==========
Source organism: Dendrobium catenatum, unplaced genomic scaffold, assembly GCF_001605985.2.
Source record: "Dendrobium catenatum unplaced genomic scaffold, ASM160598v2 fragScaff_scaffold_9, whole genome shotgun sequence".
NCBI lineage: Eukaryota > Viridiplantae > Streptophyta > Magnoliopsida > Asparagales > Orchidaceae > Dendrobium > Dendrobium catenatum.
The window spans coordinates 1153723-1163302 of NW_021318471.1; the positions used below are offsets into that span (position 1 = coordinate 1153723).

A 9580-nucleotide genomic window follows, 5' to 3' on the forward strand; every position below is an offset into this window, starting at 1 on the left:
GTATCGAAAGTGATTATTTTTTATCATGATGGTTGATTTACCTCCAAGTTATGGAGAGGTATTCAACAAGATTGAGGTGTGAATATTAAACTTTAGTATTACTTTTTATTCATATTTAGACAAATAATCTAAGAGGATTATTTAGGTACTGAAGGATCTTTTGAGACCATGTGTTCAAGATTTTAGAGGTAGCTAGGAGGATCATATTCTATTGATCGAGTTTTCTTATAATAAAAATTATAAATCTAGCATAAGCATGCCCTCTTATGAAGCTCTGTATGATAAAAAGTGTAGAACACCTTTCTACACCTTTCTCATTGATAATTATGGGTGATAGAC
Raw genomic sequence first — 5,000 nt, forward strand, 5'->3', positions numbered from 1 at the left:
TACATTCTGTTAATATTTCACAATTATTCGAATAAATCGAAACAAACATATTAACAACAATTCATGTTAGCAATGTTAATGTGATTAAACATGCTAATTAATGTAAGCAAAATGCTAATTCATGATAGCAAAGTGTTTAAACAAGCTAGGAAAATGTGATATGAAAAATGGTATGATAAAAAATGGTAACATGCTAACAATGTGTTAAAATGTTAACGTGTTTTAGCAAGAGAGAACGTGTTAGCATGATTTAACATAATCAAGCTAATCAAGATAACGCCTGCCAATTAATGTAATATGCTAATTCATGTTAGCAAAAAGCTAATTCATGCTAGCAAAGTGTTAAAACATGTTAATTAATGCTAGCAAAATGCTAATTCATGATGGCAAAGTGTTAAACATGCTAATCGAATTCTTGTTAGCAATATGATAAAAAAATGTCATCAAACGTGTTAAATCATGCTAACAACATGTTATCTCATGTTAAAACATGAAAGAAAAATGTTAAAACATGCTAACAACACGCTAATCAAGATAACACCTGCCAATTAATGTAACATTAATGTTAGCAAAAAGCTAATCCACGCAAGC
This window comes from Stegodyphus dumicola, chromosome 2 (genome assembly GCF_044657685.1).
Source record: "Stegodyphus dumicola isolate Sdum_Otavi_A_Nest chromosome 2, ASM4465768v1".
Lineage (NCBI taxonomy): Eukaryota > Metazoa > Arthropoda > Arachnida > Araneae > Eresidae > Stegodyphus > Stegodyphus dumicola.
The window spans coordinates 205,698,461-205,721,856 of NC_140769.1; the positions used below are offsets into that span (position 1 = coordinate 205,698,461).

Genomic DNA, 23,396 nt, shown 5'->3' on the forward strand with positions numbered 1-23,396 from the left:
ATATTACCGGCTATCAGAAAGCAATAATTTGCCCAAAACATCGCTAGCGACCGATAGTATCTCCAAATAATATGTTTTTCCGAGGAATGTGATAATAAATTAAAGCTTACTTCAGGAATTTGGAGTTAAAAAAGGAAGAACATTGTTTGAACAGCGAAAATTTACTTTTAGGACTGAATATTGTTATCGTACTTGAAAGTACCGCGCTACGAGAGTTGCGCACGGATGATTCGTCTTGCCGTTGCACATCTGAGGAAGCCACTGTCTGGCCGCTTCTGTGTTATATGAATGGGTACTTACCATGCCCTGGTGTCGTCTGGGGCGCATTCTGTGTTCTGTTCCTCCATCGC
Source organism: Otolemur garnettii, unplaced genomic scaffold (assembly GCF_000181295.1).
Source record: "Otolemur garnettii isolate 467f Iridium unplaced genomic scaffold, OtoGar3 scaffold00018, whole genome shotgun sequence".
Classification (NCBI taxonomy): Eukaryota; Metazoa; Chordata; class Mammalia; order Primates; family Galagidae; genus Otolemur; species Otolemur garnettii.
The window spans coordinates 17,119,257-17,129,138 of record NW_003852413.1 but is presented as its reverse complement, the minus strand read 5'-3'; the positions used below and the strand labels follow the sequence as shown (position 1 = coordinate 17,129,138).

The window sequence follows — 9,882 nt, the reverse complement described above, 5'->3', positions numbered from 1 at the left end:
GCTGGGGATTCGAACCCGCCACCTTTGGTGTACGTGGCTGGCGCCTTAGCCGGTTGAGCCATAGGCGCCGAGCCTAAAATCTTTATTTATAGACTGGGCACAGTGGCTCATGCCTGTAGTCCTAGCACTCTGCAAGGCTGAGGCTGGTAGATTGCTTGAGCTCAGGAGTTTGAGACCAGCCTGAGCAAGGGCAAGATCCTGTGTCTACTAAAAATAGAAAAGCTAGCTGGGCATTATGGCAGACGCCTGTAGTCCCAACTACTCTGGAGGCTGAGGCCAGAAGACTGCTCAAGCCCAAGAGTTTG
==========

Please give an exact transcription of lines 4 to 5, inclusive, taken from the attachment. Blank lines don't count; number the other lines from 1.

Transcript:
The window spans coordinates 1153723-1163302 of NW_021318471.1; the positions used below are offsets into that span (position 1 = coordinate 1153723).

A 9580-nucleotide genomic window follows, 5' to 3' on the forward strand; every position below is an offset into this window, starting at 1 on the left: